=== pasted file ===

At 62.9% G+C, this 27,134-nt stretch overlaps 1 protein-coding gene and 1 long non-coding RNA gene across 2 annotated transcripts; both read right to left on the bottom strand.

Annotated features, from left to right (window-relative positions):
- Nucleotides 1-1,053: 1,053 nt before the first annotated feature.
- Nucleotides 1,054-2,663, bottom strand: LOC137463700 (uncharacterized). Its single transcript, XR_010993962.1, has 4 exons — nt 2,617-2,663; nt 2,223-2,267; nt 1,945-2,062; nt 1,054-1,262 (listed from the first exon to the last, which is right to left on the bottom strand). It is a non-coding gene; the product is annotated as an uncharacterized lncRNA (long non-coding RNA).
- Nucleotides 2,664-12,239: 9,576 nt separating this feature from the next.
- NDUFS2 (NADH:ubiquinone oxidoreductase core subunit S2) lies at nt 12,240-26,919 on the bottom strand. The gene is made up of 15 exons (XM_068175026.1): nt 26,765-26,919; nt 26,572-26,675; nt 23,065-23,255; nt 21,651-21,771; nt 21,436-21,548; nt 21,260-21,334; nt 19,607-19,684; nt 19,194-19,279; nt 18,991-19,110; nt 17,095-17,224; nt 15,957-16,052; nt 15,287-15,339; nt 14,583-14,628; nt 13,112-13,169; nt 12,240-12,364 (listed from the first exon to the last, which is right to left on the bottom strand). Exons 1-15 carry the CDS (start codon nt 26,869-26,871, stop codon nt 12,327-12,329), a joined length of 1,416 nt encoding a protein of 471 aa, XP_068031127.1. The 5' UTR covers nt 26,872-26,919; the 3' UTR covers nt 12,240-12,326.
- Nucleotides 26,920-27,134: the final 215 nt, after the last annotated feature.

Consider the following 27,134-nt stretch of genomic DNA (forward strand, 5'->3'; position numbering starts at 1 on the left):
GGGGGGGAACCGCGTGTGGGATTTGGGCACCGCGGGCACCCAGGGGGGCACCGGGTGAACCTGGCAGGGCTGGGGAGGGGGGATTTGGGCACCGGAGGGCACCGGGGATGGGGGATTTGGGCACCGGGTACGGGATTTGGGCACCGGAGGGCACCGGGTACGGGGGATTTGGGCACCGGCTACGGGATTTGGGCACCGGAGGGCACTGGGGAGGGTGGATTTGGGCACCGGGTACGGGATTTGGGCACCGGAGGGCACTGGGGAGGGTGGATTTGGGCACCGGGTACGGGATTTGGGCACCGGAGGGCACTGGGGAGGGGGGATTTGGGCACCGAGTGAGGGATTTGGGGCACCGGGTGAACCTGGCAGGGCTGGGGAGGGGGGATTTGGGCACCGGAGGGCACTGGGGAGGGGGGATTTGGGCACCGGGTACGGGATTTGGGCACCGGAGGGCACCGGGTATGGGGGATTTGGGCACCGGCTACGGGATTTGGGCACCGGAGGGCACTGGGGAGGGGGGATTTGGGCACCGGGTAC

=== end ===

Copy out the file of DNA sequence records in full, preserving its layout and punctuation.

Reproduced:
At 62.9% G+C, this 27,134-nt stretch overlaps 1 protein-coding gene and 1 long non-coding RNA gene across 2 annotated transcripts; both read right to left on the bottom strand.

Annotated features, from left to right (window-relative positions):
- Nucleotides 1-1,053: 1,053 nt before the first annotated feature.
- Nucleotides 1,054-2,663, bottom strand: LOC137463700 (uncharacterized). Its single transcript, XR_010993962.1, has 4 exons — nt 2,617-2,663; nt 2,223-2,267; nt 1,945-2,062; nt 1,054-1,262 (listed from the first exon to the last, which is right to left on the bottom strand). It is a non-coding gene; the product is annotated as an uncharacterized lncRNA (long non-coding RNA).
- Nucleotides 2,664-12,239: 9,576 nt separating this feature from the next.
- NDUFS2 (NADH:ubiquinone oxidoreductase core subunit S2) lies at nt 12,240-26,919 on the bottom strand. The gene is made up of 15 exons (XM_068175026.1): nt 26,765-26,919; nt 26,572-26,675; nt 23,065-23,255; nt 21,651-21,771; nt 21,436-21,548; nt 21,260-21,334; nt 19,607-19,684; nt 19,194-19,279; nt 18,991-19,110; nt 17,095-17,224; nt 15,957-16,052; nt 15,287-15,339; nt 14,583-14,628; nt 13,112-13,169; nt 12,240-12,364 (listed from the first exon to the last, which is right to left on the bottom strand). Exons 1-15 carry the CDS (start codon nt 26,869-26,871, stop codon nt 12,327-12,329), a joined length of 1,416 nt encoding a protein of 471 aa, XP_068031127.1. The 5' UTR covers nt 26,872-26,919; the 3' UTR covers nt 12,240-12,326.
- Nucleotides 26,920-27,134: the final 215 nt, after the last annotated feature.

Consider the following 27,134-nt stretch of genomic DNA (forward strand, 5'->3'; position numbering starts at 1 on the left):
GGGGGGGAACCGCGTGTGGGATTTGGGCACCGCGGGCACCCAGGGGGGCACCGGGTGAACCTGGCAGGGCTGGGGAGGGGGGATTTGGGCACCGGAGGGCACCGGGGATGGGGGATTTGGGCACCGGGTACGGGATTTGGGCACCGGAGGGCACCGGGTACGGGGGATTTGGGCACCGGCTACGGGATTTGGGCACCGGAGGGCACTGGGGAGGGTGGATTTGGGCACCGGGTACGGGATTTGGGCACCGGAGGGCACTGGGGAGGGTGGATTTGGGCACCGGGTACGGGATTTGGGCACCGGAGGGCACTGGGGAGGGGGGATTTGGGCACCGAGTGAGGGATTTGGGGCACCGGGTGAACCTGGCAGGGCTGGGGAGGGGGGATTTGGGCACCGGAGGGCACTGGGGAGGGGGGATTTGGGCACCGGGTACGGGATTTGGGCACCGGAGGGCACCGGGTATGGGGGATTTGGGCACCGGCTACGGGATTTGGGCACCGGAGGGCACTGGGGAGGGGGGATTTGGGCACCGGGTAC